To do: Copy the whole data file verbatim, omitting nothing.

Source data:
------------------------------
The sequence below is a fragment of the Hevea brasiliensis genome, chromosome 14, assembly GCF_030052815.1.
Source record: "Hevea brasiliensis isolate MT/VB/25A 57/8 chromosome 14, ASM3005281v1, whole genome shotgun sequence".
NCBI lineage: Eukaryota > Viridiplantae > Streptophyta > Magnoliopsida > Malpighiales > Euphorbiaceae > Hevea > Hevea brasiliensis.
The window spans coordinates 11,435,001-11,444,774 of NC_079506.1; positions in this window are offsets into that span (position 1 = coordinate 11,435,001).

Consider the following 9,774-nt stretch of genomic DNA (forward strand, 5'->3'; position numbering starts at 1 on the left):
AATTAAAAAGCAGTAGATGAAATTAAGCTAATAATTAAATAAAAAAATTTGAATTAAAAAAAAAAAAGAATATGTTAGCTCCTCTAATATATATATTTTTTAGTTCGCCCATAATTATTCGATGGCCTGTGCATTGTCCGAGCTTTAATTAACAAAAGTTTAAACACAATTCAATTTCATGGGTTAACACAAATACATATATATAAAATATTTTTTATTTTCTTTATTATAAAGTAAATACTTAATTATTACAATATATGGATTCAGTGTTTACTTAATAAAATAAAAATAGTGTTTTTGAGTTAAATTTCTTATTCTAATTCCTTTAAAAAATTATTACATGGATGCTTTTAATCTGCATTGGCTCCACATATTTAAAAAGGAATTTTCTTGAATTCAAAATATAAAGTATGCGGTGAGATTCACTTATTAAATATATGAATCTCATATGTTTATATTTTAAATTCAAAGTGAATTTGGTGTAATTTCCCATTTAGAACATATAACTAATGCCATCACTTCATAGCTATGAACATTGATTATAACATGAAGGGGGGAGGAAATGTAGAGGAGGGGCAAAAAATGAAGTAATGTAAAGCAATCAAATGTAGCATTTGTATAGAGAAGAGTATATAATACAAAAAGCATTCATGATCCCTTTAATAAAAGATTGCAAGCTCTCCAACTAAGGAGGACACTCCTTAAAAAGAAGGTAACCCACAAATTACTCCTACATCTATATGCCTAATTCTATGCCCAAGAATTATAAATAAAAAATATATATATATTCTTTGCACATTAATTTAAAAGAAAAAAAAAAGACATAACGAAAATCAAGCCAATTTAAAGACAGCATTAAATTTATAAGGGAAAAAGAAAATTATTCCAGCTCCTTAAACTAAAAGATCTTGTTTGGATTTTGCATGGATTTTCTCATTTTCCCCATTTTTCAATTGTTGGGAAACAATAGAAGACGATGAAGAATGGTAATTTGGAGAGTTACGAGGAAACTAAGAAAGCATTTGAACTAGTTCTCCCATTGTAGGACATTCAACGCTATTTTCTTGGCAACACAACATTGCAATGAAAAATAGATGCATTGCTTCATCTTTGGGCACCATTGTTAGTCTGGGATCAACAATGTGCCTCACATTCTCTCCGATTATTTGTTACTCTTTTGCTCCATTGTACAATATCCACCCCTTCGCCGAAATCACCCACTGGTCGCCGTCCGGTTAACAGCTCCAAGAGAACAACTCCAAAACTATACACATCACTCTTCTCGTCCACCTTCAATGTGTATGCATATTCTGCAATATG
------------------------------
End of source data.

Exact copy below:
The sequence below is a fragment of the Hevea brasiliensis genome, chromosome 14, assembly GCF_030052815.1.
Source record: "Hevea brasiliensis isolate MT/VB/25A 57/8 chromosome 14, ASM3005281v1, whole genome shotgun sequence".
NCBI lineage: Eukaryota > Viridiplantae > Streptophyta > Magnoliopsida > Malpighiales > Euphorbiaceae > Hevea > Hevea brasiliensis.
The window spans coordinates 11,435,001-11,444,774 of NC_079506.1; positions in this window are offsets into that span (position 1 = coordinate 11,435,001).

Consider the following 9,774-nt stretch of genomic DNA (forward strand, 5'->3'; position numbering starts at 1 on the left):
AATTAAAAAGCAGTAGATGAAATTAAGCTAATAATTAAATAAAAAAATTTGAATTAAAAAAAAAAAAGAATATGTTAGCTCCTCTAATATATATATTTTTTAGTTCGCCCATAATTATTCGATGGCCTGTGCATTGTCCGAGCTTTAATTAACAAAAGTTTAAACACAATTCAATTTCATGGGTTAACACAAATACATATATATAAAATATTTTTTATTTTCTTTATTATAAAGTAAATACTTAATTATTACAATATATGGATTCAGTGTTTACTTAATAAAATAAAAATAGTGTTTTTGAGTTAAATTTCTTATTCTAATTCCTTTAAAAAATTATTACATGGATGCTTTTAATCTGCATTGGCTCCACATATTTAAAAAGGAATTTTCTTGAATTCAAAATATAAAGTATGCGGTGAGATTCACTTATTAAATATATGAATCTCATATGTTTATATTTTAAATTCAAAGTGAATTTGGTGTAATTTCCCATTTAGAACATATAACTAATGCCATCACTTCATAGCTATGAACATTGATTATAACATGAAGGGGGGAGGAAATGTAGAGGAGGGGCAAAAAATGAAGTAATGTAAAGCAATCAAATGTAGCATTTGTATAGAGAAGAGTATATAATACAAAAAGCATTCATGATCCCTTTAATAAAAGATTGCAAGCTCTCCAACTAAGGAGGACACTCCTTAAAAAGAAGGTAACCCACAAATTACTCCTACATCTATATGCCTAATTCTATGCCCAAGAATTATAAATAAAAAATATATATATATTCTTTGCACATTAATTTAAAAGAAAAAAAAAAGACATAACGAAAATCAAGCCAATTTAAAGACAGCATTAAATTTATAAGGGAAAAAGAAAATTATTCCAGCTCCTTAAACTAAAAGATCTTGTTTGGATTTTGCATGGATTTTCTCATTTTCCCCATTTTTCAATTGTTGGGAAACAATAGAAGACGATGAAGAATGGTAATTTGGAGAGTTACGAGGAAACTAAGAAAGCATTTGAACTAGTTCTCCCATTGTAGGACATTCAACGCTATTTTCTTGGCAACACAACATTGCAATGAAAAATAGATGCATTGCTTCATCTTTGGGCACCATTGTTAGTCTGGGATCAACAATGTGCCTCACATTCTCTCCGATTATTTGTTACTCTTTTGCTCCATTGTACAATATCCACCCCTTCGCCGAAATCACCCACTGGTCGCCGTCCGGTTAACAGCTCCAAGAGAACAACTCCAAAACTATACACATCACTCTTCTCGTCCACCTTCAATGTGTATGCATATTCTGCAATATG